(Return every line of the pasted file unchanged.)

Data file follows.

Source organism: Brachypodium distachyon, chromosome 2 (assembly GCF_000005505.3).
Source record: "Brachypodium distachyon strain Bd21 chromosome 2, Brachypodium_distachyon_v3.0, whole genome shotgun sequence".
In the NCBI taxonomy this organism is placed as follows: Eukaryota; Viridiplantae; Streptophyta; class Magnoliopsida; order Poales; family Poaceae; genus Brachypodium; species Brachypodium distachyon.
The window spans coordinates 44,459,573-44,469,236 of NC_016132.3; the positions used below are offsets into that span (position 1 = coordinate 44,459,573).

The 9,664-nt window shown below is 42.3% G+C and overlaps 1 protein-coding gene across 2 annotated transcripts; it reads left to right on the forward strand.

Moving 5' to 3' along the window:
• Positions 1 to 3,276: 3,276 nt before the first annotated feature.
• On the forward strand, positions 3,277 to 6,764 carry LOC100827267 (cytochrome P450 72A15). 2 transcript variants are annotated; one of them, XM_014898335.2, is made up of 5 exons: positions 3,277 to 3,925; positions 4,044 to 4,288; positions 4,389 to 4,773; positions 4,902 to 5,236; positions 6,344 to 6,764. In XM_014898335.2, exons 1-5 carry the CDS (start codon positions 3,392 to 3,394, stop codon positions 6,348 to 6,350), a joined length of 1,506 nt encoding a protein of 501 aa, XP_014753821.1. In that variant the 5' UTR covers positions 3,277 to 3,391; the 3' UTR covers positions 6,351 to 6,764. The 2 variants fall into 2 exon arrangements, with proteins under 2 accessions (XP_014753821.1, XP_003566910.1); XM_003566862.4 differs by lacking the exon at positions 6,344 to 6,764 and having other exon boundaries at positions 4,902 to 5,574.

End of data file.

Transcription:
Source organism: Brachypodium distachyon, chromosome 2 (assembly GCF_000005505.3).
Source record: "Brachypodium distachyon strain Bd21 chromosome 2, Brachypodium_distachyon_v3.0, whole genome shotgun sequence".
In the NCBI taxonomy this organism is placed as follows: Eukaryota; Viridiplantae; Streptophyta; class Magnoliopsida; order Poales; family Poaceae; genus Brachypodium; species Brachypodium distachyon.
The window spans coordinates 44,459,573-44,469,236 of NC_016132.3; the positions used below are offsets into that span (position 1 = coordinate 44,459,573).

The 9,664-nt window shown below is 42.3% G+C and overlaps 1 protein-coding gene across 2 annotated transcripts; it reads left to right on the forward strand.

Moving 5' to 3' along the window:
• Positions 1 to 3,276: 3,276 nt before the first annotated feature.
• On the forward strand, positions 3,277 to 6,764 carry LOC100827267 (cytochrome P450 72A15). 2 transcript variants are annotated; one of them, XM_014898335.2, is made up of 5 exons: positions 3,277 to 3,925; positions 4,044 to 4,288; positions 4,389 to 4,773; positions 4,902 to 5,236; positions 6,344 to 6,764. In XM_014898335.2, exons 1-5 carry the CDS (start codon positions 3,392 to 3,394, stop codon positions 6,348 to 6,350), a joined length of 1,506 nt encoding a protein of 501 aa, XP_014753821.1. In that variant the 5' UTR covers positions 3,277 to 3,391; the 3' UTR covers positions 6,351 to 6,764. The 2 variants fall into 2 exon arrangements, with proteins under 2 accessions (XP_014753821.1, XP_003566910.1); XM_003566862.4 differs by lacking the exon at positions 6,344 to 6,764 and having other exon boundaries at positions 4,902 to 5,574.